The game world makes use of an accelerated real-time time of day system, which makes lighting more challenging. To solve this problem, Rare opted to use light propagation volumes, or LPVs, a technique designed to enable a form of real-time global illumination that relies on lattices and spherical harmonics to represent bounce lighting in a scene. This was first pioneered by Crytek during the last generation but was improved with DX11 and compute shaders by Lionhead for its cancelled Fable Legends game – another Unreal Engine 4 title. It’s interesting that Rare has adopted this approach, enabling realistic bounce lighting and occlusion across its world rather than relying on baked lighting to achieve similar results.
Lighting is a key focus for Rare in Sea of Thieves. Screen-space god rays are also applied to the sun, allowing beams to slice through certain scenes. Caves and villages are filled with point lights, enabling some dramatic moments – and this is complemented by the scene geometry. Virtually every edge of each object features undulation or variation in shape lending them a more natural silhouette that plays beautifully with the lighting technology.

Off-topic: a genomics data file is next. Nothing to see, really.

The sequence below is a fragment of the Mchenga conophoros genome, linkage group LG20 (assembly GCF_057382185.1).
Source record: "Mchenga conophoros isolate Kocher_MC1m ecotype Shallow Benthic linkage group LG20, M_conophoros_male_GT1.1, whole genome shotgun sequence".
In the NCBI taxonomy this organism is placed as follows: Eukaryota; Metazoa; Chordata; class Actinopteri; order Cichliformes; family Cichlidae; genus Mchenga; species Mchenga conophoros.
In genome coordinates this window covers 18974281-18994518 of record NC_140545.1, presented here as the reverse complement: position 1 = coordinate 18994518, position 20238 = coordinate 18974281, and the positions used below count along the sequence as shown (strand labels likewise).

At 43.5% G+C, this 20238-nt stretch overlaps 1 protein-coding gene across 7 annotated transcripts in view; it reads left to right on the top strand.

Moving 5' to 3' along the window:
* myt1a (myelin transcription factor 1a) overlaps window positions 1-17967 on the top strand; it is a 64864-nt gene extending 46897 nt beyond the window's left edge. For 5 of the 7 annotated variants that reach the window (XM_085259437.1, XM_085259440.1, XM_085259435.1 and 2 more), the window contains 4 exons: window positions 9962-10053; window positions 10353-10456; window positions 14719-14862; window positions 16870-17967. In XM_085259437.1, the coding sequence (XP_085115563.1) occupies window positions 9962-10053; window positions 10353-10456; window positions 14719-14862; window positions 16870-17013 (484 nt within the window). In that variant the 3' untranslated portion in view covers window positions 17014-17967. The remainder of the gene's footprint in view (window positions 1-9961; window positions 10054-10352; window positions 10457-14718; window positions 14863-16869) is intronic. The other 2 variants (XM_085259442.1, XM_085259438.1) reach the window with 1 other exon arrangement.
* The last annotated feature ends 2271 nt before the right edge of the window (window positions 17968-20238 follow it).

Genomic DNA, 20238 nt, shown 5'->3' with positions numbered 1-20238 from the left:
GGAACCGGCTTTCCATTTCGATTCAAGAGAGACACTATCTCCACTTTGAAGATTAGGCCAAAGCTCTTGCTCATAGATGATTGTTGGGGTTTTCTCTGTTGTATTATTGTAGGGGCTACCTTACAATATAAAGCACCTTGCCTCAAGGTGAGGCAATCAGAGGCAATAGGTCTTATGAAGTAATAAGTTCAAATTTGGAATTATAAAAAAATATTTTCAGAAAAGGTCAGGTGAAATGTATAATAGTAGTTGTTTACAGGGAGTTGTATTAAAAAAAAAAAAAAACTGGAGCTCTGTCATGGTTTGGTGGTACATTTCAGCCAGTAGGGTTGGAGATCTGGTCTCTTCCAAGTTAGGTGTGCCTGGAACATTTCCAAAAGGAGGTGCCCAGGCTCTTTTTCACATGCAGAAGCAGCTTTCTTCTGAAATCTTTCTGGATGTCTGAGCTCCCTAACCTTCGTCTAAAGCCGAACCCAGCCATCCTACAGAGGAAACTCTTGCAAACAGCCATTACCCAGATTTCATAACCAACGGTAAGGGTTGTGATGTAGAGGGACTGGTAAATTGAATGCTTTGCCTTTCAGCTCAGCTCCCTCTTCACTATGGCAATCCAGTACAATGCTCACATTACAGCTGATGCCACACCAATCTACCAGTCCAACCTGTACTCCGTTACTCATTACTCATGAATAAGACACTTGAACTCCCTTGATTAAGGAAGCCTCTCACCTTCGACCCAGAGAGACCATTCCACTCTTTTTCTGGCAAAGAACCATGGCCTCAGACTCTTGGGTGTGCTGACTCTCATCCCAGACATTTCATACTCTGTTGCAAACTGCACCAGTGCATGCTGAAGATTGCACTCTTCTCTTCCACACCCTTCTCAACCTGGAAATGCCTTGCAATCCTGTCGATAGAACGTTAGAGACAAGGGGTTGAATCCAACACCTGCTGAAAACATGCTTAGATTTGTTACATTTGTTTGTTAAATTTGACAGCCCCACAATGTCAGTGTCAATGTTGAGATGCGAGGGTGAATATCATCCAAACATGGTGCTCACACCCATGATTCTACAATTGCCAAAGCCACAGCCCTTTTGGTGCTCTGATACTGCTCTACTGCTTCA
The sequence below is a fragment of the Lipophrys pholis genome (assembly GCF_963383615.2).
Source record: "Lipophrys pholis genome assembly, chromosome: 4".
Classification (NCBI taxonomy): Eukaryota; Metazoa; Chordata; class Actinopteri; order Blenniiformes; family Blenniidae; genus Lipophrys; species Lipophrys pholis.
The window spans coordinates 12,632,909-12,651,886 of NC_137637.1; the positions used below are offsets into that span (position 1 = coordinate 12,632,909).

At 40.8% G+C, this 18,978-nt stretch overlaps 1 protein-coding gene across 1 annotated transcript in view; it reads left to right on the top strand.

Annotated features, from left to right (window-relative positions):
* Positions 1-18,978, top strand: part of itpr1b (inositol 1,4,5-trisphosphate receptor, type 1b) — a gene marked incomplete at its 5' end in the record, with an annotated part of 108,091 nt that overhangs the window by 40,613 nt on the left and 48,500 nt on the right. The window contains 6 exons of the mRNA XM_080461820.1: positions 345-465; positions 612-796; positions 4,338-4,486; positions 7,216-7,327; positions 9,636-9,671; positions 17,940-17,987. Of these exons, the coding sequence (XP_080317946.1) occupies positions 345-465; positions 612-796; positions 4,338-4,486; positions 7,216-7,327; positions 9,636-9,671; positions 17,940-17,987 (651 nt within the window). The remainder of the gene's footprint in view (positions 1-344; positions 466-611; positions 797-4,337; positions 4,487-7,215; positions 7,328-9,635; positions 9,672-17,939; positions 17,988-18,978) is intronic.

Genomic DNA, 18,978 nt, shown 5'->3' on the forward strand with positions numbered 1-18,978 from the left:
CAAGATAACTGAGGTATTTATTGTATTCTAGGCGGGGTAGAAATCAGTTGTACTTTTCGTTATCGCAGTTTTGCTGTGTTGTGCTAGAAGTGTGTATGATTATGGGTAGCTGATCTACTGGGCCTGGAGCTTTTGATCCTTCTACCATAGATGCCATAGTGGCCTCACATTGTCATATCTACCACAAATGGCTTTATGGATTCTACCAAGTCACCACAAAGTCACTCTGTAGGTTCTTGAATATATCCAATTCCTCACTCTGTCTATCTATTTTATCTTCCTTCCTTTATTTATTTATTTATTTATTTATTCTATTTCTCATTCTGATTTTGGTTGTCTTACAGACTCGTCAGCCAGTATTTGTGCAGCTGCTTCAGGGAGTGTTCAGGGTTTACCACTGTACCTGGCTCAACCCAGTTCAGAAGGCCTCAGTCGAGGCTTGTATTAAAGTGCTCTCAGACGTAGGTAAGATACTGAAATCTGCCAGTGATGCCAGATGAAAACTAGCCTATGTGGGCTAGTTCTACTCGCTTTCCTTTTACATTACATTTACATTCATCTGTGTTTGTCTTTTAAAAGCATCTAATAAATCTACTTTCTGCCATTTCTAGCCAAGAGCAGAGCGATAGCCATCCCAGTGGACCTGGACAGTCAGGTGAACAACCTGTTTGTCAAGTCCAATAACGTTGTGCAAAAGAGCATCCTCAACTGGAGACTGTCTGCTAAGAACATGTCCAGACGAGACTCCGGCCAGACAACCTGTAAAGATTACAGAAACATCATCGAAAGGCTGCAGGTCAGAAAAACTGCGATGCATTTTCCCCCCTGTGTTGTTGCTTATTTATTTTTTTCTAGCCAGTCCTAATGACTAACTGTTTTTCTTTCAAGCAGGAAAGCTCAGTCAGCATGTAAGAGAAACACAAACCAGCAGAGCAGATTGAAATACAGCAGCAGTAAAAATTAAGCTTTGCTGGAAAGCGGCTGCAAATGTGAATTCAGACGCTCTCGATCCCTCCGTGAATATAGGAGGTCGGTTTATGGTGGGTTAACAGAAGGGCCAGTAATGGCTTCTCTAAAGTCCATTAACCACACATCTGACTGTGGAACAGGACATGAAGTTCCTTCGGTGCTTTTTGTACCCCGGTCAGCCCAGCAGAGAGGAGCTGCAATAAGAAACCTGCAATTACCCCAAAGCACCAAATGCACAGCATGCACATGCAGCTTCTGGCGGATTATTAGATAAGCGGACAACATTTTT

Part and parcel of this is the sky rendering, where Rare has conjured its own bespoke solution. Cloud rendering is a difficult problem to solve. Some games take an expensive volumetric approach while others resort to simple two-dimensional plains. Sea of Thieves, however, features fully geometric clouds. Each cloud is built from a simple model that is manipulated in an off-screen buffer and then fed back into the main image. The cloud models themselves are extremely simple, averaging around 850 vertices or thereabouts, but the blurring and distortion performed off-screen allows them to appear soft and fluffy around their edges. The designers can then manipulate the shapes and cloud types to create dramatic formations above the player. Each cloud model is opaque, but the various blending and manipulation applied to can allow clouds to realistically and smoothly overlay one another. But it’s really the integration into the lighting system that sells this – we’ve lost count of the amount of beautiful sunsets we’ve seen in this title.